Glycerophospholipids

Abstract

Glycerophospholipids are derivatives of sn‐glycero‐3‐phosphoric acid. They contain an O‐acyl or O‐alkyl or O‐alk‐1′‐enyl residue at the sn‐1 position and an O‐acyl residue at the sn‐2 position of the glycerol moiety and are defined on the basis of the substituents on the phosphoric acid at the sn‐3 position. Glycerophospholipids are asymmetrically distributed between the two bilayers membranes, which also contain cholesterol and proteins. Glycerophospholipids not only constitute the backbone of cellular membranes, but also provide the membrane with a suitable environment, fluidity and ion permeability. They are synthesised at the endoplasmic reticulum and are transported to other membranous structures by phospholipid exchange and transfer proteins. Once glycerophospholipids are laid down in a biomembrane, they undergo interconversion reactions. These reactions and activities of phospholipases may be responsible for the turnover, compositional maintenance and rearrangements of glycerophospholipids in membranes. This process results in the modulation of membrane function. Glycerophospholipids are precursors for lipid mediators, which play important roles in internal and external communication and modulate cellular responses. In addition, glycerophospholipids and their lipid mediators may be involved in membrane fusion, apoptosis and regulation of the activities of membrane‐bound enzymes and ion channels.

Key Concepts:

  • Lipid bilayers provide the fundamental architecture of biological membranes, which are made up of lipids (phospholipids, cholesterol and sphingolipids) and proteins.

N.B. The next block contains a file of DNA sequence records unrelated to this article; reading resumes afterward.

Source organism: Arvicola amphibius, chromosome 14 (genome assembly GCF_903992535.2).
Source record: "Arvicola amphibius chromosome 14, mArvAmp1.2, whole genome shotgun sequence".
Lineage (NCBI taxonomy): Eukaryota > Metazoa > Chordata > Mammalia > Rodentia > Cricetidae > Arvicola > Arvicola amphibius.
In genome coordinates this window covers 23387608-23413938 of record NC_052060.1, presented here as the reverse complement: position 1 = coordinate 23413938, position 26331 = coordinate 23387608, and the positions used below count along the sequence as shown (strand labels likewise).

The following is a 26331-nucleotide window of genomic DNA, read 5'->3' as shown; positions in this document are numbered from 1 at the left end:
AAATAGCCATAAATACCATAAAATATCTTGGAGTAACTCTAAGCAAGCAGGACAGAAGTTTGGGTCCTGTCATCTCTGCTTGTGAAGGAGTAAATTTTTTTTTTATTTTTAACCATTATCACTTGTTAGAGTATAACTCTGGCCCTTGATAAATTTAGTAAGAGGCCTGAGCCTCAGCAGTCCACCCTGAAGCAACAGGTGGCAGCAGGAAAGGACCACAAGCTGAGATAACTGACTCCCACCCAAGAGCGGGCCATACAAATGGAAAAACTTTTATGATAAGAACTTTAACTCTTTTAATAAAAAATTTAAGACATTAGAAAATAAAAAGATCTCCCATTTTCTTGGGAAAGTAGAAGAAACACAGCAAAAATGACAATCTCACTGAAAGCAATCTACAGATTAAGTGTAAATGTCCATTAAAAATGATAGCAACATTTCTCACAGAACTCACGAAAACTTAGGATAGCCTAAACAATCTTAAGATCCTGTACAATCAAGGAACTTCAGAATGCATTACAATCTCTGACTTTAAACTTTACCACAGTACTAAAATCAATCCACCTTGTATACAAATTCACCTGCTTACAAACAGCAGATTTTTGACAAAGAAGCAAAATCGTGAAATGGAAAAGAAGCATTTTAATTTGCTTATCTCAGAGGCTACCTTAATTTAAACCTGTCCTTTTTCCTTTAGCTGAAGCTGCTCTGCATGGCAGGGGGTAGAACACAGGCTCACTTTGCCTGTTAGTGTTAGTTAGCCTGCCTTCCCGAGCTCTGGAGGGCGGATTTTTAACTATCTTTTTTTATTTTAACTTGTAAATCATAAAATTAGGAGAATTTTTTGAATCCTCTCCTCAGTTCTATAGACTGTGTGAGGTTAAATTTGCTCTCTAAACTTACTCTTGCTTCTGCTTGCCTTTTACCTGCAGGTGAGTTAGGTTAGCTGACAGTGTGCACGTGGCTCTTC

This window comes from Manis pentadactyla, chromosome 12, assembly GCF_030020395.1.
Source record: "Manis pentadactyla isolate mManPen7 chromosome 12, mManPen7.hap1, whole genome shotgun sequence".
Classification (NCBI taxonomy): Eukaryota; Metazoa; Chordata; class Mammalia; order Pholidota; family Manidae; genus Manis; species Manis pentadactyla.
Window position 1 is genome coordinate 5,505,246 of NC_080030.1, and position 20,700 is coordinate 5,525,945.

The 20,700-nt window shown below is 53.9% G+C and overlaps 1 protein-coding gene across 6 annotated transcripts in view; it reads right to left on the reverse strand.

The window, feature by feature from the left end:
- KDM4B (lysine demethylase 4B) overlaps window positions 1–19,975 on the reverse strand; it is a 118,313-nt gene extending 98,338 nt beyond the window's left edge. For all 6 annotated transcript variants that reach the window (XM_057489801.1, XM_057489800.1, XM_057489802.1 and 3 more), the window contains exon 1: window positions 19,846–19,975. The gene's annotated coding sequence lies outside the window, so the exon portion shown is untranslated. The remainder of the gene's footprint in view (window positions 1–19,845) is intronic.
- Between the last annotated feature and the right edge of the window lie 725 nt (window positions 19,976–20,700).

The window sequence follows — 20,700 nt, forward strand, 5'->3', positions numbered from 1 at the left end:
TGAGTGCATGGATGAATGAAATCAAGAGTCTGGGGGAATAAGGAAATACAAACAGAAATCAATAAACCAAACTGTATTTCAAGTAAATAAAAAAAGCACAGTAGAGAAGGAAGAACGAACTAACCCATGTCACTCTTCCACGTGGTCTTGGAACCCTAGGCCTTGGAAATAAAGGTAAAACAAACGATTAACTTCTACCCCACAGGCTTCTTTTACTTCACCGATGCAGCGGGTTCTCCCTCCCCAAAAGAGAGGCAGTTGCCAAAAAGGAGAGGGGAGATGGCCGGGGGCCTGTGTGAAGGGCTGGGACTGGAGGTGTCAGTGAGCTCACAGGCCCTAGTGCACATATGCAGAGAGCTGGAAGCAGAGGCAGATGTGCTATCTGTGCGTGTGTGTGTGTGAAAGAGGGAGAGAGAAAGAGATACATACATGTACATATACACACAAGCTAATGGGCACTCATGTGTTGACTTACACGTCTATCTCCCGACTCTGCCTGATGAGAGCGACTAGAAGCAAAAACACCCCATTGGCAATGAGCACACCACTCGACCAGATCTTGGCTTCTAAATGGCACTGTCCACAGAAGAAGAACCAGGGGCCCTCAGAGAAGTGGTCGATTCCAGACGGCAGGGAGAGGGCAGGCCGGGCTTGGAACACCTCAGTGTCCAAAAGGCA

• The role of lipids is to provide membranes with integrity and flexibility, whereas embedded proteins in biomembrane are associated with the maintenance of cellular chemical climate.

  • Phospholipids are reservoir for lipid mediators, cholesterol provides flexibility, and sphingolipids and cholesterol are involved in formation of lipid rafts.

  • Lipid mediators not only transduce signals from the cell surface to the interior, but also modulate gene expression, growth, differentiation, adhesion, migration and apoptosis.

  • Arachidonic acid‐derived lipid mediators induce oxidative stress and inflammatory effects.

  • Docosahexaenoic acid‐derived lipid mediators produce antioxidative and anti‐inflammatory effects.

Keywords: glycerophospholipids; signal transduction; PLA2; PLC; PLD; eicosanoids; docosanoids

Figure 1.

Structures of glycerophospholipids found in mammalian tissues. (a) Phosphatidic acid (PtdH), (b) phosphatidylcholine (PtdCho), (c) phosphatidylethanolamine (PtdEtn), (d) phosphatidylserine (PlsSer), (e) plasmalogen (PlsEtn), (f) phosphatidylinositol (PtdIns) and (g) platelet‐activating factor (PAF). Boxed structures represent changes from PtdH.

Figure 2.

Reactions involved in the biosynthesis of glycerophospholipids. Glycerophospholipid‐synthesizing enzymes are located in cytosol, plasma membrane, endoplasmic reticulum and mitochondria. ATP, adenosine triphosphate; ADP, adenosine diphosphate; CTP, cytidine triphosphate; CDP, cytidine diphosphate; CMP, cytidine monophosphate; AdoMet, S‐adenosylmethionine and AdoHcy, S‐adenosylhomocysteine.

Figure 3.

Glycerophospholipid‐derived lipid mediators and their roles in metabolism. Arachidonic acid (ARA); prostaglandins (PGs); Leukotrienes (LTs); Thromboxanes (TXs); lipoxins (LXs); 4‐hydroxynonenal (4‐HNE); reactive oxygen species (ROS); isoprostanes (IsoP); phosphatidic acid (PtdH); lysophosphatidic acid (Lyso‐PtdH); docosahexaenoic acid (DHA); resolvins D (RvDs); protectins (PDs); maresins (MaRs); 4‐hydroxyhexanal (4‐HHE); neuroprostanes (NPs); lyso‐phospholipid (lyso‐PL); and platelet activating factor (PAF).

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Farooqui, Akhlaq A(Jun 2014) Glycerophospholipids. In: eLS. John Wiley & Sons Ltd, Chichester. http://www.els.net [doi: 10.1002/9780470015902.a0000726.pub3]